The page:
Mercury's surface in "enhanced color," a color scheme created to emphasize color differences. This is not what Mercury would look like to the human eye, but by applying mathematical analysis to images, color differences can be accentuated beyond those visible to a person.
Mount Rushmore National Memorial under construction.
The workers had to endure conditions that varied from blazing hot to bitterly cold and windy. Each day they climbed 700 stairs to the top of the mountain to punch-in on the time clock. Then 3/8 inch thick steel cables lowered them over the front of the 500-foot face of the mountain in a "bosun chair." Despite the dangers, no one was killed during the project.
Otters in Glacier Bay National Park and Preserve, Alaska.
The sea otter population of Glacier Bay has increased dramatically in the past 20 years. Ecologists consider sea otters a keystone species here. Otters consume vast quantities of clams, urchins, crabs, and other invertebrates and their presence creates ripples through the ecosystem. NPS photo.
Every day someone like you becomes a wildland wildfire fighter, a teacher, a trail-builder, a museum curator, or a park ranger. Discover your opportunities in national parks. Come to play. Come to learn. Come to serve. Develop your environmental leadership skills. Find a job. Be the next generation to preserve and protect these great places.
With more than 80% of Americans living in urban areas, urban parks are more important than ever. The father of American landscape architecture, Frederick Law Olmsted, said of urban parks:
It is one great purpose of the Park to supply to the hundreds of thousands of tired workers, who have no opportunity to spend their summers in the country, a specimen of God's handiwork that shall be to them, inexpensively, what a month or two in the White Mountains or the Adirondacks is, at great cost, to those in easier circumstances.
Secretary Salazar Presents Bayhorse Mining District Cooperative Conservation Project with Partners in Conservation Award
Last edited 4/25/2016
WASHINGTON, D.C. – Secretary of the Interior Ken Salazar today presented a Partners in Conservation Award to the “Bayhorse Mining District Cooperative Conservation with Partners” Project for their work at the Bayhorse Mining District in Idaho.
It was one of 26 national awards to individuals and organizations presented at a ceremony at Interior headquarters in Washington, D.C. to honor “those who achieve natural resource goals in collaboration and partnership with others.”
The 26 Partners in Conservation Awards recognize conservation achievements resulting from the cooperation and participation of a total of 600 individuals and organizations including landowners; citizens' groups; private sector and nongovernmental organizations; and federal, state, local, and/or tribal governments.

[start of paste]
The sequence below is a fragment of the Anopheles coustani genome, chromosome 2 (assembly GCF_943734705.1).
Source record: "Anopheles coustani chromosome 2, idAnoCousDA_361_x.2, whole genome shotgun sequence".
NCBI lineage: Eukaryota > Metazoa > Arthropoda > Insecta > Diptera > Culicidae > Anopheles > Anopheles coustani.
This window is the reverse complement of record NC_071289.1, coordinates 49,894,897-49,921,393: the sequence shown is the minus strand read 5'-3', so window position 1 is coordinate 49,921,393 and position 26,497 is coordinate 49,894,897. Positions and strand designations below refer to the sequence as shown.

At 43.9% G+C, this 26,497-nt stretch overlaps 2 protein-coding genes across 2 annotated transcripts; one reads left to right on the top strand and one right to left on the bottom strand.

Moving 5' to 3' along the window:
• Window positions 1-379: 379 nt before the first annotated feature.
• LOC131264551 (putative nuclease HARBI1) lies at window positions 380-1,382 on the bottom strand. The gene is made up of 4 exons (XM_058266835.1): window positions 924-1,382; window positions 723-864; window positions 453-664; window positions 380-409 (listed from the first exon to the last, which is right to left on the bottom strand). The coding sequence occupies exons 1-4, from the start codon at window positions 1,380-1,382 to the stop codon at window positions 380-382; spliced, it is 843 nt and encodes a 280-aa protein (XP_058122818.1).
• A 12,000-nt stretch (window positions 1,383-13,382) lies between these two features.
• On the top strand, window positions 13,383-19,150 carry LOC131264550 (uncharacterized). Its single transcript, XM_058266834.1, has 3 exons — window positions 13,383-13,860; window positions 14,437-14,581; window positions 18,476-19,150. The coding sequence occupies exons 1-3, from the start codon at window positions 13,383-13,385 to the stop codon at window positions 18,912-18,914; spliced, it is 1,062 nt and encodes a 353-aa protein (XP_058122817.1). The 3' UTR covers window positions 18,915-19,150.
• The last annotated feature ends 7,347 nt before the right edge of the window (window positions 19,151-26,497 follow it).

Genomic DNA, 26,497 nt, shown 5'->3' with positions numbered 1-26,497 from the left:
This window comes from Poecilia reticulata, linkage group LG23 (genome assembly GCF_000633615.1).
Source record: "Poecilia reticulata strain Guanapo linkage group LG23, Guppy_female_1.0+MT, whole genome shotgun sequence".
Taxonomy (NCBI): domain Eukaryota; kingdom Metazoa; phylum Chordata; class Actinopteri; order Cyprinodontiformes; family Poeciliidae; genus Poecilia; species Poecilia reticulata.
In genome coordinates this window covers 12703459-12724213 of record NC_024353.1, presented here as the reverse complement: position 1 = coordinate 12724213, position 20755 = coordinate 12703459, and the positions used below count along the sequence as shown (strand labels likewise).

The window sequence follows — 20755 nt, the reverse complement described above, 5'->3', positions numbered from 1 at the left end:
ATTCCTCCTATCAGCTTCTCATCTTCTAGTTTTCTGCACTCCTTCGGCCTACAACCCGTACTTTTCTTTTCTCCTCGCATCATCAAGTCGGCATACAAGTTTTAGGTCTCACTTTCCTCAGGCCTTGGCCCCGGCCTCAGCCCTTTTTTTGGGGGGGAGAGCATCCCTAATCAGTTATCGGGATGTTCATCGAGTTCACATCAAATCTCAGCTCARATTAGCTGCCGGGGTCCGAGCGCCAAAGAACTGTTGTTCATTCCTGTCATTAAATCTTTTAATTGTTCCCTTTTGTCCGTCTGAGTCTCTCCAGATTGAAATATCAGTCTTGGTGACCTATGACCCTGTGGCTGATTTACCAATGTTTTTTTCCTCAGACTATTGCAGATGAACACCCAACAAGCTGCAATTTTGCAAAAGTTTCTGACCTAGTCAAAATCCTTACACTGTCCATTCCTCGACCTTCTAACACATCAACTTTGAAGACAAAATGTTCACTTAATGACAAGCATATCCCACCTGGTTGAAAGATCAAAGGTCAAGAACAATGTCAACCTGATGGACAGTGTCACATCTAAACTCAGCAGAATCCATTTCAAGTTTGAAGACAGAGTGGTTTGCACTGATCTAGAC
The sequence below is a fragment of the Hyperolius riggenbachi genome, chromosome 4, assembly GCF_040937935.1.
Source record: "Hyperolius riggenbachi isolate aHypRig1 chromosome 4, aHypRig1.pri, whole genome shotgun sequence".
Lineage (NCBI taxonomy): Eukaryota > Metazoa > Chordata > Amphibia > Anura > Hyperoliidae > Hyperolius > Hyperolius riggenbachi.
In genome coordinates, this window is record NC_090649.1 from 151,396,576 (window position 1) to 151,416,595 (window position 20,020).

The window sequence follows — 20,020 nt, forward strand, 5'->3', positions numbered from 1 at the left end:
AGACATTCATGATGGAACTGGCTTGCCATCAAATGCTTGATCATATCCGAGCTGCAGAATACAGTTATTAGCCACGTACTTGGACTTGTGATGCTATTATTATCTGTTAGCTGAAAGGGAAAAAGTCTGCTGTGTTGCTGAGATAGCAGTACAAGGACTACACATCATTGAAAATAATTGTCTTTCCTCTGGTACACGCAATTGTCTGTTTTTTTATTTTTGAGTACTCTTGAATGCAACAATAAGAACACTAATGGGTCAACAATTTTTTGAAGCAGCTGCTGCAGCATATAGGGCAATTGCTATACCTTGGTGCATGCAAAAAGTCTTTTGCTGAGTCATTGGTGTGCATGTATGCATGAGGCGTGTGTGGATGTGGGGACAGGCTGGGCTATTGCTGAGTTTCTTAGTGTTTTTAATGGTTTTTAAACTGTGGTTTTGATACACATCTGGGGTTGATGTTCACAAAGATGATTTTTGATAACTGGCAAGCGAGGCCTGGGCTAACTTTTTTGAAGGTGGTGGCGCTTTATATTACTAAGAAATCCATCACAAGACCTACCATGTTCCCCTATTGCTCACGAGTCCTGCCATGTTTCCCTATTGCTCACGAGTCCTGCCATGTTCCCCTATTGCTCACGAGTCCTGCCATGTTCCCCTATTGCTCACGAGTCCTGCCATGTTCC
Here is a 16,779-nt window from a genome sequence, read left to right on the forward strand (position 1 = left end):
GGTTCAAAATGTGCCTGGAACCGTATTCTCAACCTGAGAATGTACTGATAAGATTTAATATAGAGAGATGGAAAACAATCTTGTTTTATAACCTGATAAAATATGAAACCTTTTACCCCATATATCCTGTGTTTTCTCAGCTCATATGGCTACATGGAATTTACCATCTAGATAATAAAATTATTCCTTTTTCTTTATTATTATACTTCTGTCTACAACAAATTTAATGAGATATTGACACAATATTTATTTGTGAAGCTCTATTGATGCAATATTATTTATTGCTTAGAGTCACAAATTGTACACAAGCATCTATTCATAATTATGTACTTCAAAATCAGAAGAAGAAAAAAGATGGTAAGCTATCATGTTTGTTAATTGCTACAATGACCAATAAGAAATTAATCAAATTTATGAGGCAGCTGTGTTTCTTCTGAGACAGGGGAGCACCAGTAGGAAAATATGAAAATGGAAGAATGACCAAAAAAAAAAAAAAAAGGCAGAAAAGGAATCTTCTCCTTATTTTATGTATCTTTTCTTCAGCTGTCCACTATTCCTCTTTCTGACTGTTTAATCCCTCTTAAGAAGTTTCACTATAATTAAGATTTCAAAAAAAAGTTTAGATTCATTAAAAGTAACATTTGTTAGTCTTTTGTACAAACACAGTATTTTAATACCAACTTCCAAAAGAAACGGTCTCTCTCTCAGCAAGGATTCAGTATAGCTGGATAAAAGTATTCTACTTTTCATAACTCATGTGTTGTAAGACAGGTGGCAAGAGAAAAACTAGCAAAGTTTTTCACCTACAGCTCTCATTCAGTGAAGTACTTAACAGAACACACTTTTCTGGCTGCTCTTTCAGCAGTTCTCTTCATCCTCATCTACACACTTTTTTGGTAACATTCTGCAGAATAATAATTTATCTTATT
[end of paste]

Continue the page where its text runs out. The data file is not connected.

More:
“The Partners in Conservation Awards demonstrate that our greatest conservation legacies often emerge when stakeholders, agencies, and citizens from a wide range of backgrounds come together to address shared challenges,” the Secretary said. “The Bayhorse Mining District Cooperative Conservation Partnership has had countless projects that have remediated mining-related hazards and environmentally affected areas, and they have provided a positive recreation experience for the general public.”
Since 2001, Bureau of Land Management personnel in the Idaho Falls District investigated 30 Abandoned Mine Lands (AML) sites on public lands in the Bayhorse Mining District. After a thorough investigation, they found 48 dangerous open mine workings and one easily accessible area of toxic tailings. After this investigation, 30 open mine workings were closed. The partnership has also constructed more than 11,000 feet of protective fence and put down 300 tons of asphalt to cap toxic slag. These efforts have made the Bayhorse Mining District a much safer place for visitors to enjoy.
“These 26 awards recognize the dedicated efforts of thousands of people from all walks of life, from across our nation– and from across our borders with Canada and Mexico,” Salazar noted. “They celebrate partnerships that conserve and restore our nation's treasured landscapes and watersheds, partnerships that engage Native American communities, and partnerships that engage youth.”
Bureau of Land Management
Carl T. Seaburg
Tim Vanek Idaho Department of Parks and Recreation
Chuck Wells Idaho State Historic Preservation Office
Don Watts TerraGraphics, Environmental Engineering, Inc.